Knight Return to Indiana Brings Closure and a Flood of Memories
Whether you called him Bob Knight or Bobby Knight or something profane, he always did things his way.
I am glad he finally returned to Indiana on Saturday. I am happy for his players, who had wanted this for so long. And for Indiana fans, who are among the most loyal and serious in the sport.
And for Knight, who, for all his tough crust, clearly was moved to waves of emotion by the scene.
The players from his greatest teams embraced him. And he embraced the moment.
I guess I was disappointed that he didn’t say a few words. But the tentative way he walked—with his son, 1976 champions Quinn Buckner and Scott May and other IU heroes helping him—and the way he gestured and acted, were so frail and aged. It’s probably better that he didn’t speak. He did not have the look of a well man.
It would have been nice to hear a few words, though, to know better what a once-fiery (likely still-fiery) man thinks today.
Is he still bitter about about the 2000 firing? Would he express regrets about some of his many transgressions? Even if he didn’t go there, just to hear him praise and poke his beloved players would have been cool.
But that’s OK. Not a big deal. What we saw was the passage of time. And while I have a host of mixed feelings about The General, I am happy for him and those who worship him that Saturday happened.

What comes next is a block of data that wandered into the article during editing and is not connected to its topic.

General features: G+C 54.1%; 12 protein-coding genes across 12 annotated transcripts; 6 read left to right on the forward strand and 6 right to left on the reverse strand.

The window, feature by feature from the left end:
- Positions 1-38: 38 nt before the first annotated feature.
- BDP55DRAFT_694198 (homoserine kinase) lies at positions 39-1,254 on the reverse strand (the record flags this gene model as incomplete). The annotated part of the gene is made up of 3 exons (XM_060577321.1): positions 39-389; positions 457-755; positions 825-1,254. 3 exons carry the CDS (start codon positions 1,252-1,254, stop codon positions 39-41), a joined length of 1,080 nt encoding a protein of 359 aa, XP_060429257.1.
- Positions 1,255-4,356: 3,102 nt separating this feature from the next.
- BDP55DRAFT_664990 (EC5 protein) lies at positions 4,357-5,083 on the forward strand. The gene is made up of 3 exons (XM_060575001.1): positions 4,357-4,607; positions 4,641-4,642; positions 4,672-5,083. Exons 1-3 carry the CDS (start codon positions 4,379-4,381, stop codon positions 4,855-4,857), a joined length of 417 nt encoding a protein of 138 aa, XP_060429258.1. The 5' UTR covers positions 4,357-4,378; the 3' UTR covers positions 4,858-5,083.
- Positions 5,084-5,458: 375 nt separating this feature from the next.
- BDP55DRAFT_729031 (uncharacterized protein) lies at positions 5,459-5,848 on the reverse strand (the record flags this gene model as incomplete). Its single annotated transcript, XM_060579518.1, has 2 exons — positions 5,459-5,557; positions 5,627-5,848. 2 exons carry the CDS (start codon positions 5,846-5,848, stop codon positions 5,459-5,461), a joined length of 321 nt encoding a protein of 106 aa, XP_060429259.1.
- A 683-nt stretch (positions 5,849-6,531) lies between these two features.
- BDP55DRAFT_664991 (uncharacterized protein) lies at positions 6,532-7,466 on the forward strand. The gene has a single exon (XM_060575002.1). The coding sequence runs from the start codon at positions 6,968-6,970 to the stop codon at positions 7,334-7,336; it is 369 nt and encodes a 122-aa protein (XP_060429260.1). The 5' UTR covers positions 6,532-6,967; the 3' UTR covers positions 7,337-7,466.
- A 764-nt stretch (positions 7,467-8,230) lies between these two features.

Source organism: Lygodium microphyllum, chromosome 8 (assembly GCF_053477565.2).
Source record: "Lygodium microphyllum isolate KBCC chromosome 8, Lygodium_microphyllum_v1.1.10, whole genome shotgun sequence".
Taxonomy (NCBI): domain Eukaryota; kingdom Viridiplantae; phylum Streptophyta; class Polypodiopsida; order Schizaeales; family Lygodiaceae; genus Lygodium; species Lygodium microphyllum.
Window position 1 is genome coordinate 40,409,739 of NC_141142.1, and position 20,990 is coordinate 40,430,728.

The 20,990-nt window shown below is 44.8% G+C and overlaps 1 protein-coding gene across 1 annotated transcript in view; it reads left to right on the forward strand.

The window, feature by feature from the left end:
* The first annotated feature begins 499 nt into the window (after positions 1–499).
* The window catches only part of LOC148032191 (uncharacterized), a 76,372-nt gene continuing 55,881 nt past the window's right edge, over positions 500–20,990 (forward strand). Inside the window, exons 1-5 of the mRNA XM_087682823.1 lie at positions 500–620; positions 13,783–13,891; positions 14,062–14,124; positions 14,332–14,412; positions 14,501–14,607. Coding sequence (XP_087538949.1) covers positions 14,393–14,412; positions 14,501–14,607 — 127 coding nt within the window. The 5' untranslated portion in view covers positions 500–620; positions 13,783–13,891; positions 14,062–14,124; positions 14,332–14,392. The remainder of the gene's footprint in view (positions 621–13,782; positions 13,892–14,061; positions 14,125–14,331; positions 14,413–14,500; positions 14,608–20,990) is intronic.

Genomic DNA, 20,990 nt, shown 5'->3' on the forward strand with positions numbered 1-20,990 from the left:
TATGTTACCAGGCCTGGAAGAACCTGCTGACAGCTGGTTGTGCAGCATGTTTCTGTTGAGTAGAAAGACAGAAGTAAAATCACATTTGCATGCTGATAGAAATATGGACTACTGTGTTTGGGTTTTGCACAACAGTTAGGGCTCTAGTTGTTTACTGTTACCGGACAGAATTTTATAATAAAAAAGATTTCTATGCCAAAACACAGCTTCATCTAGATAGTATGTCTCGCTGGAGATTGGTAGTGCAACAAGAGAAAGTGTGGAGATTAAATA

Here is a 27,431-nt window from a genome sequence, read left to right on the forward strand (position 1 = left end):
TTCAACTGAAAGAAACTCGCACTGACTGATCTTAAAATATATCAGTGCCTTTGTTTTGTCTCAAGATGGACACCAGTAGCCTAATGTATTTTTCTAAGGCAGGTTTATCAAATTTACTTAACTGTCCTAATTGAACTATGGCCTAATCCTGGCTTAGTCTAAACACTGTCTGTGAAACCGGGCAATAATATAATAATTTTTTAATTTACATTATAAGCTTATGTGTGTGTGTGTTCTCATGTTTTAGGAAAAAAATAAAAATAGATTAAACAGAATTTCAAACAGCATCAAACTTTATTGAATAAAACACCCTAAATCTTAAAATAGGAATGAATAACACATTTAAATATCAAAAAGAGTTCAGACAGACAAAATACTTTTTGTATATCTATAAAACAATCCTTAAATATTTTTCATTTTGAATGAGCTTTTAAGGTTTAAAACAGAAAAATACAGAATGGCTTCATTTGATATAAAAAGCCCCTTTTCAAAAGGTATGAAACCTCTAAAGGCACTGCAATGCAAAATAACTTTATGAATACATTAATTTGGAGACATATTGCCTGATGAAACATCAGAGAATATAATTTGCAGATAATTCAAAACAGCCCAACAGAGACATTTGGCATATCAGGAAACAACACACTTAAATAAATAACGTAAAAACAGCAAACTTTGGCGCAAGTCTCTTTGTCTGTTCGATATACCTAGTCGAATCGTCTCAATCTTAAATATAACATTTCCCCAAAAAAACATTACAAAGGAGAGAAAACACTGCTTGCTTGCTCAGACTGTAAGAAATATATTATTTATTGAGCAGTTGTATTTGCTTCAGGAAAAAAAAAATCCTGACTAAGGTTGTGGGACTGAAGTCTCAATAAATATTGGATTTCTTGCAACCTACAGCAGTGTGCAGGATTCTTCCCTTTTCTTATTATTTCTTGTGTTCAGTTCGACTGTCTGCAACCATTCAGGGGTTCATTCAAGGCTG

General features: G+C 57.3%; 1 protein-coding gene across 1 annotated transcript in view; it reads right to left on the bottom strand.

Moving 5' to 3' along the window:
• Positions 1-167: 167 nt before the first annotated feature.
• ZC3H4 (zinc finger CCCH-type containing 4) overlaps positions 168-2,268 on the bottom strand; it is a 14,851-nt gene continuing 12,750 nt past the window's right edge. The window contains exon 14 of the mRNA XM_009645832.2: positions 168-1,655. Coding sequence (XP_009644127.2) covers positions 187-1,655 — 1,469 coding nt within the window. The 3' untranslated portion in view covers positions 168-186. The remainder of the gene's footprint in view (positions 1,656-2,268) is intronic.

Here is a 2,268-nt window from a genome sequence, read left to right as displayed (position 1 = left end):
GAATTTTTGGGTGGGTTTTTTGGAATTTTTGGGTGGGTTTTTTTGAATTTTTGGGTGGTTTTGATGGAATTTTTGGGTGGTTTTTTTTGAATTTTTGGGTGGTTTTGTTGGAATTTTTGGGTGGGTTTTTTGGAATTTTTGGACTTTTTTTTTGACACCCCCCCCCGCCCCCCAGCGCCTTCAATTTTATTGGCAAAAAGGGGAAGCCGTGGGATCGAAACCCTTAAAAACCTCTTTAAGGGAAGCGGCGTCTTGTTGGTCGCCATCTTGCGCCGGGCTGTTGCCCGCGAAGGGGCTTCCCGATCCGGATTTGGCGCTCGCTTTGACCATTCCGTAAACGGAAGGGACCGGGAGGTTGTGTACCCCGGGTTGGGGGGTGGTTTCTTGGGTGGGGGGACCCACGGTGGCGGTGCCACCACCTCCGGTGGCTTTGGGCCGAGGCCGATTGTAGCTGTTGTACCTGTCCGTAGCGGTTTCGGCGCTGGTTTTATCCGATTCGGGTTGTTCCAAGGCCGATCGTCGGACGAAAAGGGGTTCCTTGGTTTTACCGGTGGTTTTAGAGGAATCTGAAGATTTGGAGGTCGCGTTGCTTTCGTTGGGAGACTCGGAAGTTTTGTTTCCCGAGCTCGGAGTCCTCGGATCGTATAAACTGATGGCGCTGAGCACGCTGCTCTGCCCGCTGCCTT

It was halftime of a Purdue-Indiana game that IU would lose rather passively 74-62. It was a contest between two teams trying to avoid the dreaded NCAA tournament bubble, not the battle for Big Ten supremacy that it was in Knight’s heyday.
Gene Keady, his old Purdue nemesis, was there, too, cheering for Knight. And no chairs were thrown.
I’m sure there were a flood of memories for Keady, too. Just as there were for everyone old enough to remember when Knight was coaching IU to an avalanche of victories: 902 wins (third all-time), three national championships (1976, 1981, 1987) and 11 Big Ten championships.
And then there is the crazy stuff, which would be a record for a Hall of Fame coach, if that record was kept. Among the most notorious things: the Neil Reed choking incident, the ill-advised rape comment in the Connie Chung interview, the episode with the security guard in Puerto Rico and the infamous chair-toss.
Beyond all of the acting-out, Knight was a brilliant coach for two decades at Indiana before he became mortal during that final decade. He also did a ton of things the right way. His players graduated and went on to great things. He raised a boatload of money for Indiana and for charity. Behind the scenes, he quietly helped many people in ways we’ll never know.
A fair number of players left. But the loyalty of the ones who stayed, the ones who embraced him on Saturday, speaks volumes.
Every time I watch Michigan State and see assistant coach Dane Fife on the bench, I think of that day in September of 2000, when I raced down to Bloomington at the news that Knight had been fired. Fife was among the players holding vigil at Assembly Hall, emphatically telling us they would not play for any other coach.
Nor will I ever forget an Illinois-Indiana game in 1998. After Knight had received his third technical foul, he walked slowly toward referee Ted Valentine, filled with venom. This was back in the day when sportswriters sat courtside. Valentine was only 15 or 20 feet away. We thought Knight was going to punch him, which would have trumped throwing a chair. Fortunately, Knight kept walking, right off the court.